Bob Blackman's Tray

comedy review | Read in About 2 minutes
Bob Blackman's Tray
Published 16 Aug 2016

You thought you were in Edinburgh at the Fringe? Nope, you're at Stoke On Trent Variety Club to witness a tribute to Bob "The Tray" Blackman, the Penge comedian who used to sing 'Mule Train' whilst banging a tray on his head (he really did, check it out on YouTube).

Johnny Sorrow and Richard Drake have been peddling their unobtrusively oddball oeuvre at the Fringe for the past few years, often slipping under the radar as they're not fussed about doing much in the way of promotion – besides, rumour has it that they'd do the show even if the room was empty. But beneath the oddities on stage lies an incredibly sharp and cunningly written piece.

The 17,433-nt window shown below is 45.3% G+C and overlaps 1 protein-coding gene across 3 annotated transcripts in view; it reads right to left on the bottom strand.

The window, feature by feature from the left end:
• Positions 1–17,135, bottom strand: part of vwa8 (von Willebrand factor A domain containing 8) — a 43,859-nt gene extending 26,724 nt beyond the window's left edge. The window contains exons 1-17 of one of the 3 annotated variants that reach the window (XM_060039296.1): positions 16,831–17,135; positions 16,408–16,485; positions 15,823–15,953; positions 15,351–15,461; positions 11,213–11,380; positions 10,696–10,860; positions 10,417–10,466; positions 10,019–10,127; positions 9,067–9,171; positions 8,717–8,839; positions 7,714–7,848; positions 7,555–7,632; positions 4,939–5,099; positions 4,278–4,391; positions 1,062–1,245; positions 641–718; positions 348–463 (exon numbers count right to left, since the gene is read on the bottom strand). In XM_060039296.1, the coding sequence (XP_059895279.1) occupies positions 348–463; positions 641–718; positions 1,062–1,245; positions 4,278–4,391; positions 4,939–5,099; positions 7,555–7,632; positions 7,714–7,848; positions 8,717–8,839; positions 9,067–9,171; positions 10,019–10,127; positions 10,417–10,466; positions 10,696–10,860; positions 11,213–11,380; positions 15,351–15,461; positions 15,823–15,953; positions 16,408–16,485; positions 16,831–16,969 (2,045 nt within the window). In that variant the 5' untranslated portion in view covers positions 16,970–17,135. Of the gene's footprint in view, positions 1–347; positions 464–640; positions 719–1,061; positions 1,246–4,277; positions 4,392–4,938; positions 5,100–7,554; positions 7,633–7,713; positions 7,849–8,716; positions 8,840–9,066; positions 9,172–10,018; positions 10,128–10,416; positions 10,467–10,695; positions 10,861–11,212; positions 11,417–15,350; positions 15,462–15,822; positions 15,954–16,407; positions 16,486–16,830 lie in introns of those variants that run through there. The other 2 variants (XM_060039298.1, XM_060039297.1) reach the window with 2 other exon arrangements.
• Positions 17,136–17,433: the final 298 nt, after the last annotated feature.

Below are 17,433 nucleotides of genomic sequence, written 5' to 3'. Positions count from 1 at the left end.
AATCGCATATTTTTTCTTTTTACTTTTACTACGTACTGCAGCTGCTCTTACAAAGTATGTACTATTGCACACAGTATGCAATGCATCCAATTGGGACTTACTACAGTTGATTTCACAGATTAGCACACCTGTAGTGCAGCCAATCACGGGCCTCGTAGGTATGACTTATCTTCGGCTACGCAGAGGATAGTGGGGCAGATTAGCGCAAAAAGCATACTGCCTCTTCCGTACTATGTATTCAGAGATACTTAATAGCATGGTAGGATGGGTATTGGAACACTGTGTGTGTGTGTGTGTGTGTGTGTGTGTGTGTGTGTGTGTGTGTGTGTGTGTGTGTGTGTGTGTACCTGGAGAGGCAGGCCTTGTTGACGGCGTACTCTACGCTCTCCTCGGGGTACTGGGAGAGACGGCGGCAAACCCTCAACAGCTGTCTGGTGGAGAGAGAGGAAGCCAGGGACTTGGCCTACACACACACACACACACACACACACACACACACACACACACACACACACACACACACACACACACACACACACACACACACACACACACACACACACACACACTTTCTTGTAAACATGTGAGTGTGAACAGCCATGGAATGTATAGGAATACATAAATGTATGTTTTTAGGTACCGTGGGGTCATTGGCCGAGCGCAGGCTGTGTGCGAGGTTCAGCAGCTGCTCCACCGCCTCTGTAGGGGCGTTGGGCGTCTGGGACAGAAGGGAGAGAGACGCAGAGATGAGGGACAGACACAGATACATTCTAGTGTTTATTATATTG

Sorrow's nostalgic routine laments the lost days of the old school comedian, name dropping the likes of Roger de Courcey. It's a beautiful combination of musical hall variety and minor breakdown. And how often do you see an impersonation of Bernie Clifton atop his ostrich these days? Sorrow's big dream? To get back on the bill at Dudley Social Club.

He's joined by Richard Drake all the way from Newcastle under Lyme, the continually balaclava'd introvert with a fine line in one liners.

In between the pair's routines are simple small gags, such as the man who hasn't bothered to write any material, and to top off proceedings there are a couple of old fashioned sing-a-longs. As for the finale, you can probably guess what that involves, trays at the ready.